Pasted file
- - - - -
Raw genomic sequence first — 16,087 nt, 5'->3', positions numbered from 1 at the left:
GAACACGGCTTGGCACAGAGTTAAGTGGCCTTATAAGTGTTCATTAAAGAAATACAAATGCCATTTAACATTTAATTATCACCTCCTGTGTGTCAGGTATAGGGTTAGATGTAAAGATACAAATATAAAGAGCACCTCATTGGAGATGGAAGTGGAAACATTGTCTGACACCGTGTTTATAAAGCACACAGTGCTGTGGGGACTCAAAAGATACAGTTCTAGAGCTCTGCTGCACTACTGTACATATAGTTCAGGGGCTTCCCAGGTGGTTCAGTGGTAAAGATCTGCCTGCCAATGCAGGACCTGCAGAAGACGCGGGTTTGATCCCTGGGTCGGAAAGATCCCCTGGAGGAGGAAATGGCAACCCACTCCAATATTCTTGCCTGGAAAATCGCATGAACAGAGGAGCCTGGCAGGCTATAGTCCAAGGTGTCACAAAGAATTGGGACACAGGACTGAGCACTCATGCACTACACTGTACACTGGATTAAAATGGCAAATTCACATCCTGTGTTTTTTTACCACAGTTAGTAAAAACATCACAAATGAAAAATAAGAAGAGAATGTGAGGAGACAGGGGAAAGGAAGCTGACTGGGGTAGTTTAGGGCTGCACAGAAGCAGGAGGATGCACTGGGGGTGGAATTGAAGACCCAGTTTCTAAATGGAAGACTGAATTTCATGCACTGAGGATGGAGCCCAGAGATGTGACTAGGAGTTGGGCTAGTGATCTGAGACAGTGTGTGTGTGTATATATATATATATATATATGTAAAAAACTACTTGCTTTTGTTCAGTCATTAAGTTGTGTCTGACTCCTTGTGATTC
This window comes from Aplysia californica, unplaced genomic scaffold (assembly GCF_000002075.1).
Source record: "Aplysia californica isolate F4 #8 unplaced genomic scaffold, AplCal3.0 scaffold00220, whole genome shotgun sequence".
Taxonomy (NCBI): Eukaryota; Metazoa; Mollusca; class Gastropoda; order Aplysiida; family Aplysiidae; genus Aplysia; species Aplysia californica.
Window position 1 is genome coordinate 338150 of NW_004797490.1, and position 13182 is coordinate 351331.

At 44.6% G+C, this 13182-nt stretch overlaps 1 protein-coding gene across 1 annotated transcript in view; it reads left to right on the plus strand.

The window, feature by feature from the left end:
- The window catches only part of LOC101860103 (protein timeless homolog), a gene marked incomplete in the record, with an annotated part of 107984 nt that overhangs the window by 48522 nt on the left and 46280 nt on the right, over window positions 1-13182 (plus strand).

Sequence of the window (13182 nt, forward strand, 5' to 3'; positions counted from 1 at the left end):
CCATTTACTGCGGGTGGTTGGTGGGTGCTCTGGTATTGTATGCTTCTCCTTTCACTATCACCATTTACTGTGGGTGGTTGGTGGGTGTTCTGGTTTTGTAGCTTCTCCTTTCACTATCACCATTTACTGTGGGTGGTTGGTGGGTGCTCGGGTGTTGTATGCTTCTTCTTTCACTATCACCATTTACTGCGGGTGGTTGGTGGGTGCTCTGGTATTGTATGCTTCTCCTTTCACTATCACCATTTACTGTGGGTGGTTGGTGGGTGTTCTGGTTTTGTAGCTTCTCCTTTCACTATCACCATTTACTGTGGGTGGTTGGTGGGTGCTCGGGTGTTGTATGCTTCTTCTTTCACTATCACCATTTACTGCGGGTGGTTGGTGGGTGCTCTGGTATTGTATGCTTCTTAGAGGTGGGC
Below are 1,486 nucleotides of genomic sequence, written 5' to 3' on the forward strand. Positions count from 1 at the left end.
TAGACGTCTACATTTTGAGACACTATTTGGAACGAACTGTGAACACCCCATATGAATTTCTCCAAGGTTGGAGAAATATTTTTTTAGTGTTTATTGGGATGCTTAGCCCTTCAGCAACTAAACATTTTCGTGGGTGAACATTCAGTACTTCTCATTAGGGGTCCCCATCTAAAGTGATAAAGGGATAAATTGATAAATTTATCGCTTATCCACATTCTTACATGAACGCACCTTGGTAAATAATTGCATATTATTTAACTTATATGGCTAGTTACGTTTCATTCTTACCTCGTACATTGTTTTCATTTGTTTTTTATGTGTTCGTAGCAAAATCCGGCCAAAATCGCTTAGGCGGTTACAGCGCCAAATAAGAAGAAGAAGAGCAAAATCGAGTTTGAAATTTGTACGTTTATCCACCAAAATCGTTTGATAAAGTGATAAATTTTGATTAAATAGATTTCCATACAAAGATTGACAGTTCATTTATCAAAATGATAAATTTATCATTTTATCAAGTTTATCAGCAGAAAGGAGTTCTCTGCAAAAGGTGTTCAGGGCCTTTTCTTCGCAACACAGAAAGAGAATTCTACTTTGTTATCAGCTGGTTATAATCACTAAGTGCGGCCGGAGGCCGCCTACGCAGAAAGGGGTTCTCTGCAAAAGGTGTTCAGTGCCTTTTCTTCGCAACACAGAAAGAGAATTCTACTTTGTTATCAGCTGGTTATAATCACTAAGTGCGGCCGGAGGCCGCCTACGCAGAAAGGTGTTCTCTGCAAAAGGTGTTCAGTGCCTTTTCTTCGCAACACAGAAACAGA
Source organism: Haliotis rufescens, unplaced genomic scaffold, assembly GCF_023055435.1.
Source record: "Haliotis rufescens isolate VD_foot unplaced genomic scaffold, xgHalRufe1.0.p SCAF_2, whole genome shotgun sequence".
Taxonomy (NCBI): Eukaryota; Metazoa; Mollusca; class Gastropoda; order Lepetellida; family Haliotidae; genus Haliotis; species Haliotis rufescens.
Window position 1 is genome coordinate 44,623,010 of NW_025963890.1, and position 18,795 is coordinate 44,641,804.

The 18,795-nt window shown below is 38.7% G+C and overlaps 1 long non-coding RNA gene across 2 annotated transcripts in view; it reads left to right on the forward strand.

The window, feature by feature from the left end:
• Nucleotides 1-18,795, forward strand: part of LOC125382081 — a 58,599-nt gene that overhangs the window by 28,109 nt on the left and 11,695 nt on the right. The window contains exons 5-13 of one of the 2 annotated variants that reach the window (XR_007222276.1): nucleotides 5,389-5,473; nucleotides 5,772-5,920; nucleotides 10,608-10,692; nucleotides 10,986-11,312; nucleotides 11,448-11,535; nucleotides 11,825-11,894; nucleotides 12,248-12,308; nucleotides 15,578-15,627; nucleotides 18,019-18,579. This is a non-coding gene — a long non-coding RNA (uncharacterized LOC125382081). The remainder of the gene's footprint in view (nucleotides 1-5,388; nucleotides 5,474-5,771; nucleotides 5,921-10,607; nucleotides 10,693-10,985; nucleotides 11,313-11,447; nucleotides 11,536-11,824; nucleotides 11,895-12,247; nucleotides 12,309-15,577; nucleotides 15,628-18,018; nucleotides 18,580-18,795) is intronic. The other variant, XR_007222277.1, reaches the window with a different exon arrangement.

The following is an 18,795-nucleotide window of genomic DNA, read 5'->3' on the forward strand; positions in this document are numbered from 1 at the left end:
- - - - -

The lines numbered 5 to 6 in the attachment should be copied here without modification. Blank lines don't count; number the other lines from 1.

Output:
Taxonomy (NCBI): Eukaryota; Metazoa; Mollusca; class Gastropoda; order Aplysiida; family Aplysiidae; genus Aplysia; species Aplysia californica.
Window position 1 is genome coordinate 338150 of NW_004797490.1, and position 13182 is coordinate 351331.